This Rock Stars of HPC series is about the men and women who are changing the way the HPC community develops, deploys, and operates the supercomputers and social and economic impact of their discoveries. “As the lead developer of the VMD molecular visualization and analysis tool, John Stone’s code is used by more than 100,000 researchers around the world. He’s also a CUDA Fellow, helping to bring HPC to the masses with accelerated computing. In this way and many others, John Stone is certainly one of the Rock Stars of HPC.”
At insideHPC, we are pleased to announce that David Bader is our latest Rock Star of HPC. While HPC tends to focus on compute-intensive problems, Big Data challenges require novel architectures for data-intensive computing. My group has been the first to parallelize and implement large-scale graph theoretic algorithms, which are quite a challenge because of […]
Our Rock Stars of HPC gallery is growing as we look to a new generation of heterogeneous computing. And when the opportunity came to us to name our first European Rock Star of HPC, one name kept coming up: Thomas Schulthess: Thomas Schulthess is the director of the Swiss National Supercomputing Centre (CSCS) at Manno. […]
In this special feature written by Mike Bernhardt from The Exascale Report, we honor Dona Crawford, the first woman to grace the ranks of our Rock Stars of HPC. I first met Dona Crawford at SC’95 in San Diego when she was the conference Deputy Program Chair and the HPC Challenge Co-chair. Two years later, […]
In the realm of Rock Stars, there are One-hit Wonders, Divas, Boy Bands, American Idols, Crazy Hearts, and Legends. Our insideHPC Rock Stars are clearly an elite group of industry luminaries and thought leaders, but even among this group, few have attained the legendary status of this month’s insideHPC Rock Star. The old timers in […]
This month our Rock Stars of HPC series is featuring LBNL’s John Shalf. John leads the Advanced Technology Group for Lawrence Berkeley National Lab, has authored more than 60 publications in the field of software frameworks and HPC technology, and has been recognized with three best papers and one R&D 100 award.
He also leads the LBNL/NERSC Green Flash project — which is developing a novel HPC system design (hardware and software) for kilometer-scale global climate modeling that is hundreds of times more energy efficient than conventional approaches — and participates in a large number of other activities that range from the DOE Exascale Steering Committee to Program Committee Chair for SC2010 Disruptive Technologies.
Shalf’s energy and dedication to HPC are helping to actively shape the future of HPC, and that’s what makes him this month’s HPC Rock Star.
HPC Rock Star is Marc Snir. During his time at IBM, Snir contributed to one of the most successful bespoke HPC architectures of the past decade, the IBM Blue Gene. He was also a major participant in the effort to create the most successful parallel programming interface ever: MPI. In fact Bill Gropp, another key person in that effort, credits Snir with helping to make it all happen.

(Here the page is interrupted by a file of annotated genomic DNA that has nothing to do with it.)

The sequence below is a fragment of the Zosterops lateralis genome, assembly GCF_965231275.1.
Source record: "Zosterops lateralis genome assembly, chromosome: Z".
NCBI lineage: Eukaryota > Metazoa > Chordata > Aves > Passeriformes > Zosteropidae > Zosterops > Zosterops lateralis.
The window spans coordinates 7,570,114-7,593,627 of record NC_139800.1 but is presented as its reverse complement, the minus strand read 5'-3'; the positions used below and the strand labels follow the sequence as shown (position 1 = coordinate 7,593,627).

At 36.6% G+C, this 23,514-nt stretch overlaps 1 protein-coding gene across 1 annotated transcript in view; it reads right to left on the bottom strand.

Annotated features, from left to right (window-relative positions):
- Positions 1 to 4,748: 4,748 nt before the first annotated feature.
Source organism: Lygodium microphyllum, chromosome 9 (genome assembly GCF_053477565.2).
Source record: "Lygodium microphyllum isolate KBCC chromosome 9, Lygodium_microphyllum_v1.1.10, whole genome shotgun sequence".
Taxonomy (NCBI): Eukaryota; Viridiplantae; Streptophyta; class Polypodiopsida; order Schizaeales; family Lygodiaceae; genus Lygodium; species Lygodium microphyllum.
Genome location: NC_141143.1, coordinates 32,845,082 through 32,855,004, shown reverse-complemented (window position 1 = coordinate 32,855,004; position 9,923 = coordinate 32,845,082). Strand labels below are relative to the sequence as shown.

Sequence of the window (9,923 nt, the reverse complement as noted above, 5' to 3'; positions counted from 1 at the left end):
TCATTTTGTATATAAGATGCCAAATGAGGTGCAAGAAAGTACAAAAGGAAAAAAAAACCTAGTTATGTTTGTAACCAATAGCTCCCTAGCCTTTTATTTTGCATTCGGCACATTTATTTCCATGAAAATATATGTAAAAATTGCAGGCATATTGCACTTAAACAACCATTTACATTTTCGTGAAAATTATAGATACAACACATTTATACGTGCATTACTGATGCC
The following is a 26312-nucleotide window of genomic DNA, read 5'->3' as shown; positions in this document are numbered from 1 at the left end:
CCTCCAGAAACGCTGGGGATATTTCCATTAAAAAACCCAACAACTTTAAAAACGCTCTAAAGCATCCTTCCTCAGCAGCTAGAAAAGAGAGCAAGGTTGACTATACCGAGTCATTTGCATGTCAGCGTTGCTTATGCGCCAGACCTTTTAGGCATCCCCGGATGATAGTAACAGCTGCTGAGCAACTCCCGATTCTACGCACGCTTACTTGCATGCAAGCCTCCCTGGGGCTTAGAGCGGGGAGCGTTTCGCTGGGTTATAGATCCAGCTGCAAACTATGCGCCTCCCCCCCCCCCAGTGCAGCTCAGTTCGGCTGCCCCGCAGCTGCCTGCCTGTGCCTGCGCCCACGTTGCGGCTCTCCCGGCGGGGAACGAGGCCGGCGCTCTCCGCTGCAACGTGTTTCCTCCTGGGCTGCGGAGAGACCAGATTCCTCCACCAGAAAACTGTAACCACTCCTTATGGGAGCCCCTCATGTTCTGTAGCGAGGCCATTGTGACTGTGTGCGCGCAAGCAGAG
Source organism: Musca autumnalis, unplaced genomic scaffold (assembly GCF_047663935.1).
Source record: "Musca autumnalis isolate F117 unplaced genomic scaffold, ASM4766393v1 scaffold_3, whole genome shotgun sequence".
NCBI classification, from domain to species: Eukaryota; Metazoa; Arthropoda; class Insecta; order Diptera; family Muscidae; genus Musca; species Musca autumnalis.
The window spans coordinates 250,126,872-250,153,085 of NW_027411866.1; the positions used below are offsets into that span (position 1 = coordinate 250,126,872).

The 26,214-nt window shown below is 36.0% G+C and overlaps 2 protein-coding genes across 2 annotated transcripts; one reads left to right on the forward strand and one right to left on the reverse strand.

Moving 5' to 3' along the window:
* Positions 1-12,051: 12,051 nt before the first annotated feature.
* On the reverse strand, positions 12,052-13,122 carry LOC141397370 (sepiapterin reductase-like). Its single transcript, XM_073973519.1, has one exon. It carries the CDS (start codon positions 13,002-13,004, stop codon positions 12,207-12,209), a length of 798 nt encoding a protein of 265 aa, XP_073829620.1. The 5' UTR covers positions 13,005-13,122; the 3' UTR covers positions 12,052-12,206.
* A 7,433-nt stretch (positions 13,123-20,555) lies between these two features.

As part of the team that explored the Beowulf computing concept, Thomas Sterling has already revolutionized the high performance computing community once. But the author of six books and a raft of journal and conference publications isn’t ready to leave the hard work of change to someone else. His sights are set now on changing the way we use and build the supercomputers of today and the exascale monsters of tomorrow.
This series is about the men and women who are changing the way the HPC community develops, deploys, and operates the supercomputers we build on behalf of scientists and engineers around the world and Ricky Kendall, this month’s HPC Rock Star, is at the center of enabling science on the largest computing systems the world has ever seen.
As the leader of the scientific computing group at one of the nation’s leading HPC facilities, Kendall and his team enable users get the most out of what is today the largest supercomputer in the world. But this isn’t a theoretical task for Kendall — he comes from the large scale application development trenches himself, having been part of the team that started NWChem, one of the leading community codes for computational chemistry. Kendall’s accomplishments put him in the center of the computational community. As he puts it, “The chemistry community often sees me as a computer jock, and the computer science community sees me as an applications person.”
Kendall is the kind of leader that the HPC community needs most: someone committed to making sure that the systems our community builds end up helping to move the world forward.
This series is about the men and women who are changing the way the HPC community develops, deploys, and operates the supercomputers we build on behalf of scientists and engineers around the world. That’s why this month’s HPC Rock Star is an especially good choice.
Bill Kramer has spent his career finding, catalyzing, and managing change in HPC. Early in his career he helped field the first, production Unix-based supercomputer, and he has continued to work to design and commission some of the most innovative and successful computers of the past twenty years: during his career he has fielded twenty large supers, 7 of which have been in the top 5 of the Top500. Kramer’s career choices have always drawn him to our community’s leading organizations, places that were changing something fundamental about what it means to be a supercomputer center. But he isn’t about change just for the sake of change: for Kramer it is a way to make sure that he stays fresh, and does the best job he can for the people he is leading, and for the people who use his systems.